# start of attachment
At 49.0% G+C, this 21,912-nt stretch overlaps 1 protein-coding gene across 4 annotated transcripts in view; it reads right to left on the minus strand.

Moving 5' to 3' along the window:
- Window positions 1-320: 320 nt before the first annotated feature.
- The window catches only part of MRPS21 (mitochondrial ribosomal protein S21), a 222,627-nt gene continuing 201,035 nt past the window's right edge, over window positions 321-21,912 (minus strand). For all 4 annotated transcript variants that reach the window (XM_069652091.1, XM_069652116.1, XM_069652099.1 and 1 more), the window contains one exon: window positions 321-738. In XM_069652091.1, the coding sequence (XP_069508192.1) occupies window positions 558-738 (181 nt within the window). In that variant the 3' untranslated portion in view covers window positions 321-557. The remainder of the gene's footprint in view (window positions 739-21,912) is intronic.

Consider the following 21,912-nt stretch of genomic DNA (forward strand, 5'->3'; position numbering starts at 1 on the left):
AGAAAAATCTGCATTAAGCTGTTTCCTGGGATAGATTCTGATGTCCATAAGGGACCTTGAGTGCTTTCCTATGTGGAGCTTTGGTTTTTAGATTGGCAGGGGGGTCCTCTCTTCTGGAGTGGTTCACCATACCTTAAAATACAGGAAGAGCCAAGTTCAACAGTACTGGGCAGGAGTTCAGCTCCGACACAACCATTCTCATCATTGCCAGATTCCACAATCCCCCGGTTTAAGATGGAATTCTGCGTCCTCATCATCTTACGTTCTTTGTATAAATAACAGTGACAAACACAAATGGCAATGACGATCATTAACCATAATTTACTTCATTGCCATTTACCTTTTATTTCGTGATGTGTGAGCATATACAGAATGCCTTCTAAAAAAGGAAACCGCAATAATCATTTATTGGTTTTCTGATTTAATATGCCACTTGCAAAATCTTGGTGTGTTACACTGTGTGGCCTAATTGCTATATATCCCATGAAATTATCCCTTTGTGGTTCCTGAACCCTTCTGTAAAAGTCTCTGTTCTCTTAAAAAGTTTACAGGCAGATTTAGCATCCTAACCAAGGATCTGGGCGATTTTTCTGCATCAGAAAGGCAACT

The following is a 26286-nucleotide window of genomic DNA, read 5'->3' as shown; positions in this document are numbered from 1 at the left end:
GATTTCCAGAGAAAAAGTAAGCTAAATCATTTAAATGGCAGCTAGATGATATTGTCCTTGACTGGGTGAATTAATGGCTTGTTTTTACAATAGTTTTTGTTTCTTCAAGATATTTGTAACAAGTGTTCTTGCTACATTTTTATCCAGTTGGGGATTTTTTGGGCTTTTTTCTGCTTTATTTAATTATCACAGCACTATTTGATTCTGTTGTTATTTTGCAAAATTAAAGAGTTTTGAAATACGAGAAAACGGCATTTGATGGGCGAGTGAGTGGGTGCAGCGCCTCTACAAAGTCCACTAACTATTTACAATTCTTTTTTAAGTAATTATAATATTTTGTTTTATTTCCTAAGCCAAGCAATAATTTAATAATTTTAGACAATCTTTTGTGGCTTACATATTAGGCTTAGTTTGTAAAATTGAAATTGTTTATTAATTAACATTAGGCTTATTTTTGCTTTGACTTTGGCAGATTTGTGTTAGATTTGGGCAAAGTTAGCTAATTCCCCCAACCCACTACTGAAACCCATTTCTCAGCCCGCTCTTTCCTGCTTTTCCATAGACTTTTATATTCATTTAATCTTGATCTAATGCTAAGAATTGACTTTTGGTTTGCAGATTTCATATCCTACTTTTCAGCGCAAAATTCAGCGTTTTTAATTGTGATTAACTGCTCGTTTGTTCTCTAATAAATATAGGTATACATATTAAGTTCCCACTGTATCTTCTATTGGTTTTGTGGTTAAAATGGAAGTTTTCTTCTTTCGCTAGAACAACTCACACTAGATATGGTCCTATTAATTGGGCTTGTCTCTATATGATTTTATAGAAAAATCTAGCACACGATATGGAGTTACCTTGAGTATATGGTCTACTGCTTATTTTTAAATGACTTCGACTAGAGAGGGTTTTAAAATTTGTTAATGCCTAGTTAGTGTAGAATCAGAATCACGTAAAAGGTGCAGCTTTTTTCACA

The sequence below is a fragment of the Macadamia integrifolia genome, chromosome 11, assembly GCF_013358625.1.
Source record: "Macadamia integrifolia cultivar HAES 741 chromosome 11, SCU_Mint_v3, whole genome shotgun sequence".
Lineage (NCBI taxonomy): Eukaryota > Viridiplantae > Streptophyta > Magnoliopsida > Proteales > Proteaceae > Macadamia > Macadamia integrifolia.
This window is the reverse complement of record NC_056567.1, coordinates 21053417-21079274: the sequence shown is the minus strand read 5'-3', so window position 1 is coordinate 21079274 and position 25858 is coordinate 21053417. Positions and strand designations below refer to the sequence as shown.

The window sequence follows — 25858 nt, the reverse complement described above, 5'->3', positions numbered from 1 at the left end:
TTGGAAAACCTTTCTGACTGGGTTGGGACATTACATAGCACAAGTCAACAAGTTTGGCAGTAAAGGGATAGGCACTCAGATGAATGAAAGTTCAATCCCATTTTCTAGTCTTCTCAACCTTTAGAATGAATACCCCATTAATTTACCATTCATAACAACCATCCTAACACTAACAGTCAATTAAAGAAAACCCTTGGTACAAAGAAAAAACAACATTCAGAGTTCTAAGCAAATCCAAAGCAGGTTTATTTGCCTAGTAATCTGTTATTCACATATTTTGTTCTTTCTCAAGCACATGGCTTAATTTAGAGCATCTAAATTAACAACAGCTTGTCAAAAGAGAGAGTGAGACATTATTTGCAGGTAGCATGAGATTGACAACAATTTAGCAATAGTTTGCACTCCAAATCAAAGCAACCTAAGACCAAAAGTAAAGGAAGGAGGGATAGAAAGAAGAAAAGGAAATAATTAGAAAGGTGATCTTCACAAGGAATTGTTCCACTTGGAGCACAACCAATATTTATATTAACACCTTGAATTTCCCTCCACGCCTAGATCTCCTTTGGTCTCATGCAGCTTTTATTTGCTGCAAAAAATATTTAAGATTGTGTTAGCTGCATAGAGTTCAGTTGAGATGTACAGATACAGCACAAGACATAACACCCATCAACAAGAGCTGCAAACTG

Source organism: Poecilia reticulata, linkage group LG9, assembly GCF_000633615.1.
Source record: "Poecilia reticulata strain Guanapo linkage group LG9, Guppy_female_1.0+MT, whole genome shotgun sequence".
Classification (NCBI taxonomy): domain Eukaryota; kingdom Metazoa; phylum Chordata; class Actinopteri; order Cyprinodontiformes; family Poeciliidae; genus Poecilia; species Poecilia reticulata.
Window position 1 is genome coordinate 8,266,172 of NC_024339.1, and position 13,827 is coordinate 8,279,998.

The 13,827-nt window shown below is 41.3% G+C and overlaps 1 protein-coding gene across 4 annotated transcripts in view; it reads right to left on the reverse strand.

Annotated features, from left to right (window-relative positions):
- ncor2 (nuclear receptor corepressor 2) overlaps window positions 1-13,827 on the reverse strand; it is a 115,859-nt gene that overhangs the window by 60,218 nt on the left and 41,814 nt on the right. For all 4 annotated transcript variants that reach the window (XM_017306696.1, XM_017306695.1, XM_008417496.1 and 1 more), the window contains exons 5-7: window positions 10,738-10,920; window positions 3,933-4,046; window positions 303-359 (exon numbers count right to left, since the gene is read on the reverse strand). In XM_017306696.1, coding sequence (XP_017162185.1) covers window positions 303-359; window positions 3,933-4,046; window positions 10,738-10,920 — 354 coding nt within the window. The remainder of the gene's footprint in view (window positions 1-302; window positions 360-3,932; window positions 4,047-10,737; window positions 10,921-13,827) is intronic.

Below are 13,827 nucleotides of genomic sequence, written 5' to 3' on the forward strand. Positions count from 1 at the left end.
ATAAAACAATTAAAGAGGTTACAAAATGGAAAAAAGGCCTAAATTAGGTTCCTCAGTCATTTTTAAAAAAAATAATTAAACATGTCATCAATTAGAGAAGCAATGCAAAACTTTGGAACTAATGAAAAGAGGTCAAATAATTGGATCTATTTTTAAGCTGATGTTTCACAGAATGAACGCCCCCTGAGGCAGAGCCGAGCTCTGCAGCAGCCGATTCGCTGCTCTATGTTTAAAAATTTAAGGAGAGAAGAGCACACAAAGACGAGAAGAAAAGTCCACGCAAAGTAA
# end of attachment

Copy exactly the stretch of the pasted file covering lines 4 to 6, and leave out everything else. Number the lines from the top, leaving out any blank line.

- The window catches only part of MRPS21 (mitochondrial ribosomal protein S21), a 222,627-nt gene continuing 201,035 nt past the window's right edge, over window positions 321-21,912 (minus strand). For all 4 annotated transcript variants that reach the window (XM_069652091.1, XM_069652116.1, XM_069652099.1 and 1 more), the window contains one exon: window positions 321-738. In XM_069652091.1, the coding sequence (XP_069508192.1) occupies window positions 558-738 (181 nt within the window). In that variant the 3' untranslated portion in view covers window positions 321-557. The remainder of the gene's footprint in view (window positions 739-21,912) is intronic.

Consider the following 21,912-nt stretch of genomic DNA (forward strand, 5'->3'; position numbering starts at 1 on the left):
AGAAAAATCTGCATTAAGCTGTTTCCTGGGATAGATTCTGATGTCCATAAGGGACCTTGAGTGCTTTCCTATGTGGAGCTTTGGTTTTTAGATTGGCAGGGGGGTCCTCTCTTCTGGAGTGGTTCACCATACCTTAAAATACAGGAAGAGCCAAGTTCAACAGTACTGGGCAGGAGTTCAGCTCCGACACAACCATTCTCATCATTGCCAGATTCCACAATCCCCCGGTTTAAGATGGAATTCTGCGTCCTCATCATCTTACGTTCTTTGTATAAATAACAGTGACAAACACAAATGGCAATGACGATCATTAACCATAATTTACTTCATTGCCATTTACCTTTTATTTCGTGATGTGTGAGCATATACAGAATGCCTTCTAAAAAAGGAAACCGCAATAATCATTTATTGGTTTTCTGATTTAATATGCCACTTGCAAAATCTTGGTGTGTTACACTGTGTGGCCTAATTGCTATATATCCCATGAAATTATCCCTTTGTGGTTCCTGAACCCTTCTGTAAAAGTCTCTGTTCTCTTAAAAAGTTTACAGGCAGATTTAGCATCCTAACCAAGGATCTGGGCGATTTTTCTGCATCAGAAAGGCAACT